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Categories: Crocodile disease Crocodiles ERVs Retroviruses Viruses

Breakthrough in mystery of crocodile disease

In a breakthrough in understanding crocodile disease University of Sydney scientists have discovered the genetic profile of a group of viruses in crocodile genes that are not found in alligators or other like reptiles.

The discovery of these endogenous retroviruses (ERVs), to be documented in the upcoming Journal of Virology, means that scientists can examine whether they trigger disease in crocodiles.

This research is the basis for continuing full analysis of saltwater crocodiles in the Northern Territory, both wild and farmed, to understand the genesis of crocodile diseases.

The loss of crocodiles to disease is a major concern for Australia's crocodile export industry.

In 2006 several thousand farmed baby crocodiles in the Northern Territory unexpectedly died. The deaths - at first a mystery - were later determined to have been caused by chlamydia. However, when some "chlamydia-infected" tissue was put into a crocodile cell line, it was discovered to be associated with a virus. Many more crocodiles die every year from unidentified causes which could also be viral-related.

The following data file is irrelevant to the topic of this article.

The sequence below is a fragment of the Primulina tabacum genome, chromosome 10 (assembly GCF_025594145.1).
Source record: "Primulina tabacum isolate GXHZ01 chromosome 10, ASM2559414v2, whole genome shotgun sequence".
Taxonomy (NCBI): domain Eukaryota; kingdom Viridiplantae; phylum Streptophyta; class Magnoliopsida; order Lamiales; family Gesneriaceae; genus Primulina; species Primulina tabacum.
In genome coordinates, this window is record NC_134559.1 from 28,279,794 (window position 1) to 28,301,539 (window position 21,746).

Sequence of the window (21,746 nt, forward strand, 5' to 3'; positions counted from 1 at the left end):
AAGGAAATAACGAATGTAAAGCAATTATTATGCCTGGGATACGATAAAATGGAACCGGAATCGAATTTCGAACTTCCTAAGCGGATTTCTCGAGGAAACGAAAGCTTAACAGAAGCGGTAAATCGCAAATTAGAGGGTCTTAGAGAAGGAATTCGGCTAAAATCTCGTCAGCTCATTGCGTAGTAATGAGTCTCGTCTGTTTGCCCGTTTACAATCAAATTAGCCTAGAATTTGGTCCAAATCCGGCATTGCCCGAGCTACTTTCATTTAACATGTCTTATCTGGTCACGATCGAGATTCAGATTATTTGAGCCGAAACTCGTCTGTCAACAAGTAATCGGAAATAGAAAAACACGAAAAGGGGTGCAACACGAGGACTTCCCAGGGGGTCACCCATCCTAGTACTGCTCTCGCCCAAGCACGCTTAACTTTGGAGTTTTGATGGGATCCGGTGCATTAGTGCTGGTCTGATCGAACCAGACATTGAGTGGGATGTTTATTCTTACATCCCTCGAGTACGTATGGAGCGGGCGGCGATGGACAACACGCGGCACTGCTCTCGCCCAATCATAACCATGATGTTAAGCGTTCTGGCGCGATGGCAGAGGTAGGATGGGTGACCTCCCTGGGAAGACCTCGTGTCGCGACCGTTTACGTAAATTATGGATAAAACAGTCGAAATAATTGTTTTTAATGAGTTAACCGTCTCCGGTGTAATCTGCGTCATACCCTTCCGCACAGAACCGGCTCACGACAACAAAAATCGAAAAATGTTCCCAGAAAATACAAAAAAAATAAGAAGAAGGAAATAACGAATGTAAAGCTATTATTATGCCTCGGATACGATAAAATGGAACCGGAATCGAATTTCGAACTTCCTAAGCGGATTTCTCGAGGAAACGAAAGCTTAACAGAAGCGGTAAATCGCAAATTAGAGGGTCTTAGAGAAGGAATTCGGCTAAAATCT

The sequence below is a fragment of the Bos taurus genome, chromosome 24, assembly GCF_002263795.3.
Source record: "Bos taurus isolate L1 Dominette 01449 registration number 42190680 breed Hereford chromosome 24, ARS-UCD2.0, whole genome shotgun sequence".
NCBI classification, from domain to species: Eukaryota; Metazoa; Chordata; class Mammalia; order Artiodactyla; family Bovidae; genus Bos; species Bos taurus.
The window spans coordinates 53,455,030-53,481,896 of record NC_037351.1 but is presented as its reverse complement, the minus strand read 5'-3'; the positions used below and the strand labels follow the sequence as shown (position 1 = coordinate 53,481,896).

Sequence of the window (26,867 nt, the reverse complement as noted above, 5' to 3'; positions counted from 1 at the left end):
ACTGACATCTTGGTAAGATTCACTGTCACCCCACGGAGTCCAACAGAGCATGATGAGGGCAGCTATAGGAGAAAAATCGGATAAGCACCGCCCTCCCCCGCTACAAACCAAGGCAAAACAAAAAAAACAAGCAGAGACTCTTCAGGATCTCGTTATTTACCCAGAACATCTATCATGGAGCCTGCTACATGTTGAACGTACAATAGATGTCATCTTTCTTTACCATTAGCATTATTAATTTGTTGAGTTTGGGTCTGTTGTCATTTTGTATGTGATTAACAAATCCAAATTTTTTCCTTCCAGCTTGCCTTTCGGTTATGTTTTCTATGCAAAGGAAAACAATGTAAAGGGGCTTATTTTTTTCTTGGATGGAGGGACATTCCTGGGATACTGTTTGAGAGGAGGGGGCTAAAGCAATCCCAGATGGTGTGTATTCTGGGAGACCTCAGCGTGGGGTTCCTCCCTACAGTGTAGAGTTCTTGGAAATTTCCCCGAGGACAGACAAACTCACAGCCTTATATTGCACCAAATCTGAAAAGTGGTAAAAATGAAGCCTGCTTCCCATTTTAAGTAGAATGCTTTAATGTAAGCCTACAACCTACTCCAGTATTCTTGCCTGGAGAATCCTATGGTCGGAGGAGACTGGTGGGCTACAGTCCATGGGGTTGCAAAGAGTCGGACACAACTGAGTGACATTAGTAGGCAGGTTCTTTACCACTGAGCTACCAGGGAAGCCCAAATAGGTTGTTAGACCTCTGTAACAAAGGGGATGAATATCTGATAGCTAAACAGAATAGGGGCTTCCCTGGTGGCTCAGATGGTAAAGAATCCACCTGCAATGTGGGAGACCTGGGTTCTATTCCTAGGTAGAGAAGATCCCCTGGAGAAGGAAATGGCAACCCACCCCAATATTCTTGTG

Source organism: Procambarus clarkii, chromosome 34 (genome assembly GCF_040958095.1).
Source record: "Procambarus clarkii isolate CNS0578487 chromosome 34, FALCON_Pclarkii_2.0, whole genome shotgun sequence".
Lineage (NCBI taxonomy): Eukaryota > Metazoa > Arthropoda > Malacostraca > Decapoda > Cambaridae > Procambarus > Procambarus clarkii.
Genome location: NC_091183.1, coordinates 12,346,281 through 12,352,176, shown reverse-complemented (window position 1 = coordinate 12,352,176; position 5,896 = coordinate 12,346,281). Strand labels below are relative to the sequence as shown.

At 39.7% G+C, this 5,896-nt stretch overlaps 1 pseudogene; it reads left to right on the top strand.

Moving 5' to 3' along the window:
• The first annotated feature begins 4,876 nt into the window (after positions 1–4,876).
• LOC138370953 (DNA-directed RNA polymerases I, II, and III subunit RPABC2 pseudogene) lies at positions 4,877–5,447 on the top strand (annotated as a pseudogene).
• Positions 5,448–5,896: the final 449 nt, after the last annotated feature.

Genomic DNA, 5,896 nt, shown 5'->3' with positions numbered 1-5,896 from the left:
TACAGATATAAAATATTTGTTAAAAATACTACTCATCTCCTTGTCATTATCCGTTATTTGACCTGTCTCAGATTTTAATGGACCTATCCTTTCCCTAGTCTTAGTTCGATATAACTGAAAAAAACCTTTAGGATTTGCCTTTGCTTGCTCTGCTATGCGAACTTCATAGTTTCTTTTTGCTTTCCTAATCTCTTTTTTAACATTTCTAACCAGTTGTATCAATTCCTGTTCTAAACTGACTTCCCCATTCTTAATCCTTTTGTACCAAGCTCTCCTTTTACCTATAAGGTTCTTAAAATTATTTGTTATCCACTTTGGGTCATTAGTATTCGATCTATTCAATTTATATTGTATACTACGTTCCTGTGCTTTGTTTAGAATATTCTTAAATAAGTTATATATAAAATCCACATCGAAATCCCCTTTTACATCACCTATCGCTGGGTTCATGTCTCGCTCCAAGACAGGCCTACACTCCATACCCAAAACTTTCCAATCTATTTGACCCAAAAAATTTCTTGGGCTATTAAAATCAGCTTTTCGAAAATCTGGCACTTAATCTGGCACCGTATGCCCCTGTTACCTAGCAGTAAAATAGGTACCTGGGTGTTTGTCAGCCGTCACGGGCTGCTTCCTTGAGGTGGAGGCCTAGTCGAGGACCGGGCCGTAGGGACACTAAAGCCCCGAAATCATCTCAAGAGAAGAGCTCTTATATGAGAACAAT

Much mystery still surrounds disease development in crocodiles, particularly those in farmed environments. Disease outbreaks in farmed crocodile populations have the potential to shake the crocodile industry to the core.

University of Sydney veterinary PHD student Weerachai Jaratlerdsiri conducted the research with his supervisor Dr Jaime Gongora and other colleagues from the Faculty of Veterinary Science. The research is being funded by the Rural Industries Research and Development Corporation (RIRDC) in collaboration with Berrimah Veterinary Laboratory and Darwin Crocodile Farm.

Dr Gongora said there was increasing interest in the study of immune genetics, virology and genomics in relation to crocodiles.

"It is important both for the sake of our wildlife and also for the crocodile industry," he said.

Contact: Sarah Stock: 9114 0748 or 0419 278 715

Source: The University of Sydney

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